6 thoughts on “The Infusorium – Jon Padgett

  1. Pages 7 – 18

    “Why did I bother connecting the dots between those missing persons and the skeleton letters?”

    A satisfyingly prose-clotted Dunnstown urban noir feel, where the feisty and eye-catching and asthmatic woman detective narrator crudely (yet with a good texture) soliloquises us as if we readers are really here or there, paying attention to her, our eyes agog, lungs primed, to hear all what she tells us about her police career and her partnership with Detective Guidry, and the librarian who, with her researching at his library the ‘appendages’ skeleton case, comes up on her gaydar, I guess — and, meanwhile, the skeletons case itself (weird Tree of Life and its bony roots?) and the city blending into parkland without any markers indicating where the cusp between them becomes one or the other, and the still smoky, crap-foggy residues of a derelict Paper Mill in Treasure Forest, are somehow interrelated, all striking me as pretty suffocating but also enchanting (paradoxically). Enthralling. Must eke it out and savour its soot slowly. Another 20 pages yet to read and report on here. No spoilers, though.
    The previous fiction by this author I’ve read and enjoyed is about ventriloquism. No ventriloquism here – so far. But vents? Maybe. Just maybe.

  2. Pages 18 – 28

    “Once at a railway crossing, I was nearly hit by a muted locomotive engine puffing down the tracks, winding its way through the fog-diseased park neighborhoods — the train appearing and disappearing like a ghost of itself.”

    My first published story was entitled ‘Padgett Weggs’ in 1986 when I was 38. Just thought I’d mention that gratuitously.
    I am increasingly impressed by the cut of this text’s jib. The narrator and Guidry visiting the Paper Mill, where there floats either flakes of asbestos or Sea Monkeys (please see their wonderful dialogue about the latter – not to be missed) both of which phenomena I sense to be insidiously parthenogenetic. (Parthenogenesis – along with the Large Hadron Collider at CERN Zoo – was in the UK news today, as scientists have discovered endangered species somewhere fighting against extinction with this method). The narrator’s later visit to the librarian (the reading about which I am at present tantalisingly ‘in media res’) is mordantly funny and the characterisation is believably developing in various directions of scatological and eschatological personal eccentricity, as is the Dunnstown ambiance and the mystery of the skeleton creatures (I can’t do justice here to what they are like – you need to read the book for that.)
    Preternaturally, I still seem to have the knack of choosing books to read that have that same preternatural power, judging by the evidence of this book – so far.
    This is Ligottian Corporate Horror to a new and still awakening degree of dark parthenogenesis (with the help of Padgett and various oxygen masks).

  3. Some more Camille Gabrielle that first appeared in ‘The Weirdmonger’s Tales’ in 1994, the third one of which at least seems, with some serendipity, to resonate preternaturally with this book:




  4. Pages 28 – 38

    “I’m honestly not sure even now if the content of those letters came before or after the event itself began.”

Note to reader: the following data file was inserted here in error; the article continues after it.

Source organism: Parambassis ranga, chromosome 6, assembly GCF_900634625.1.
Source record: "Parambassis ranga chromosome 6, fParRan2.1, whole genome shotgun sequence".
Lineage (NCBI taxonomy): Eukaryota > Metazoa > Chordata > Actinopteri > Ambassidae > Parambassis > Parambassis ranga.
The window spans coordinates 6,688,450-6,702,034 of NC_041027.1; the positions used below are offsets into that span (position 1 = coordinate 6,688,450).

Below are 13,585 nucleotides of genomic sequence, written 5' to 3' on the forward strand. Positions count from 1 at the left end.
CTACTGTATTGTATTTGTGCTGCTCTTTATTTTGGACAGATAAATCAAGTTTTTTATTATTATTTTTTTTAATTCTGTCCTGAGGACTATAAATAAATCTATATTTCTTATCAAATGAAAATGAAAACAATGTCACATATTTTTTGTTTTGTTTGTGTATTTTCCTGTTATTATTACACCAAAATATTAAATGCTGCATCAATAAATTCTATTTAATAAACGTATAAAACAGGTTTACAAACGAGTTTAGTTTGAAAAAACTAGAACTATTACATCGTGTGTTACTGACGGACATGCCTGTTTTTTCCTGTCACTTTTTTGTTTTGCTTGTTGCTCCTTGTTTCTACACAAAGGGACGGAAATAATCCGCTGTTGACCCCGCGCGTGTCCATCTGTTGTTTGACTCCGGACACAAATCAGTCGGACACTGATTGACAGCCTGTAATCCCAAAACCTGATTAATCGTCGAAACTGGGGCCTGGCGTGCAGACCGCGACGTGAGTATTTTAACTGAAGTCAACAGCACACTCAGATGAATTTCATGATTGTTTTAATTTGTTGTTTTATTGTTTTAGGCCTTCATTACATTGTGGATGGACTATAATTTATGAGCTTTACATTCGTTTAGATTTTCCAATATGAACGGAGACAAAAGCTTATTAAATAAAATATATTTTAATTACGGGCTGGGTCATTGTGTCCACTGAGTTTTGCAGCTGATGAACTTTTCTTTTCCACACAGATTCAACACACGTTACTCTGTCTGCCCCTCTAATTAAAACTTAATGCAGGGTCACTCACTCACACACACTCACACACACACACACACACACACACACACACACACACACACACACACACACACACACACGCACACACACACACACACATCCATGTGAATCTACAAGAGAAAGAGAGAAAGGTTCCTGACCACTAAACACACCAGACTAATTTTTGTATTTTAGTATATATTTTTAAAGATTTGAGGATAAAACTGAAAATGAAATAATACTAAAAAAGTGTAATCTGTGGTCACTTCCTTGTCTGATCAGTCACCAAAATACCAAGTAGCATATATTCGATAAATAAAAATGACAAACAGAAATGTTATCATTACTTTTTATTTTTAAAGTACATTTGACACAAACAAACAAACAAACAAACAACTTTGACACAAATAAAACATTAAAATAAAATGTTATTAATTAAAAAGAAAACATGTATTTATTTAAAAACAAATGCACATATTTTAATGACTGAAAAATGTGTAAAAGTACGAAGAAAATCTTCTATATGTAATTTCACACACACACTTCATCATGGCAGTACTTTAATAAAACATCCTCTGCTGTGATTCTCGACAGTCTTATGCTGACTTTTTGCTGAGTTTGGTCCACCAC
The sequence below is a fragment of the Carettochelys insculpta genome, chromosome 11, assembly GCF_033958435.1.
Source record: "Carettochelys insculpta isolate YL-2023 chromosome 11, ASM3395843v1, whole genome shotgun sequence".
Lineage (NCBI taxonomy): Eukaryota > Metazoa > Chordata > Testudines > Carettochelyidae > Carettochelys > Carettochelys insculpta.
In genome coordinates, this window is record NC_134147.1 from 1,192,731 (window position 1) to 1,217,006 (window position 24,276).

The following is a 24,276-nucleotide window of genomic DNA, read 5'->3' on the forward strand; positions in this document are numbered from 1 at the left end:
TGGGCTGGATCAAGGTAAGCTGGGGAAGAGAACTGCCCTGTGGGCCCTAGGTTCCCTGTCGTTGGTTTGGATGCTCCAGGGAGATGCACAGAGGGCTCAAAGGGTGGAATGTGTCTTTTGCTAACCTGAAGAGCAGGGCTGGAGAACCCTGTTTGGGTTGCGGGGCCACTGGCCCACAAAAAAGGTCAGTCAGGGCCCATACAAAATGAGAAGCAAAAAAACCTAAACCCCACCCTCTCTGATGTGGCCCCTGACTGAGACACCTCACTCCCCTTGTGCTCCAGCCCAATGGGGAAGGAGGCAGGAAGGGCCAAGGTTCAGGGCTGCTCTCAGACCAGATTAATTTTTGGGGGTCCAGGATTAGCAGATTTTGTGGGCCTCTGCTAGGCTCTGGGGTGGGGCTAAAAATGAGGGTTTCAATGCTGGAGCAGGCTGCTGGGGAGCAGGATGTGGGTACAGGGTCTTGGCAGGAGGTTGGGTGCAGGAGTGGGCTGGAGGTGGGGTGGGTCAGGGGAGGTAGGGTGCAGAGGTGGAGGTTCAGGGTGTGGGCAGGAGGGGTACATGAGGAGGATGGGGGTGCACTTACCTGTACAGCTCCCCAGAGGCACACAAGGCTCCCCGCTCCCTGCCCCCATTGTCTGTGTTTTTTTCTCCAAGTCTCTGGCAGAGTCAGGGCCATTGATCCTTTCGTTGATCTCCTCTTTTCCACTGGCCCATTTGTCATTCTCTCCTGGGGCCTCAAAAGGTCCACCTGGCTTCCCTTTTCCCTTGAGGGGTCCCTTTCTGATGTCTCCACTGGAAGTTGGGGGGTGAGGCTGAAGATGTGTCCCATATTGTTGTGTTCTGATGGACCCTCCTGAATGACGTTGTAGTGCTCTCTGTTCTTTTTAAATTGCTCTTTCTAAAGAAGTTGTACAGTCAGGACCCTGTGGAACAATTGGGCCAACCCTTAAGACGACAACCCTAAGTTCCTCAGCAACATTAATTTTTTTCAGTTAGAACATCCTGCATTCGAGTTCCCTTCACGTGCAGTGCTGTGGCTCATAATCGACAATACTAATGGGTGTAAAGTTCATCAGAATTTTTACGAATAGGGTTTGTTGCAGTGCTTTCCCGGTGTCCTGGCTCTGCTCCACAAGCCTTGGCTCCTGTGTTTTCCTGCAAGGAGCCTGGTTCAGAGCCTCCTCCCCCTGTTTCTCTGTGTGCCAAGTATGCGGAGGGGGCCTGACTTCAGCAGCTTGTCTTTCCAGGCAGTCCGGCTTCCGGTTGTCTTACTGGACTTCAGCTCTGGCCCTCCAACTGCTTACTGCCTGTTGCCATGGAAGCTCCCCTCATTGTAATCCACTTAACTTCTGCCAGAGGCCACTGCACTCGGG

The ‘genesis of a nervous condition’, it seems, those anonymous letters. You see, I once published a series of multi-authored anthologies called ‘Nemonymous’ that had only anonymous fictions, and I called it ‘parthenogenetic literature’ on their front covers. And now I am gratified that I may have found today – with this novelette by someone called Padgett – the apotheosis of that form of literature, even though the author himself may be scratching his own head when seeing this claim of mine. This book now reaches some form of ‘Function Room’, and in this case it is where the Paper Mills create the paper that create the characters upon their surfaces: then float off as flakes like asbestos, and the whole horror skeleton thing with its bone-misconfigurations desiccated by or into oxygen ghosts that emerge along with Sea Monkeys, like clowns, like sharks, into the Black Fog of communal anti-natalisms via the ‘madness’ of the narrator. Now doubled up by one of the reviewers of the book (me), adding madness to madness. Which the vent, which the dummy? A book evolving retrocausally on this very day today when CERN restarted at a speed it has never gone before, with each reader’s madness adding to it. Then the increased madness doubling that of the reader’s madness and so on, back and forth. I feel it as I write this about it. Till some culmination, some still centre, where truth emerges? Another Function Room existed before, a completely different one, and I reviewed it here and allowed its madness to increase mine so that I could increase its own madness. I recommend it to anyone who ‘enjoyed’ this Padgett book. Meanwhile, if you want the real plot, read the book. I have the librarian’s “unwanted enthusiasm”, perhaps (page 27).

    “Snap. The skeleton-dummy’s mouth shut and opened again.”




Leave a Reply

Please log in using one of these methods to post your comment:

WordPress.com Logo

You are commenting using your WordPress.com account. Log Out /  Change )

Twitter picture

You are commenting using your Twitter account. Log Out /  Change )

Facebook photo

You are commenting using your Facebook account. Log Out /  Change )

Connecting to %s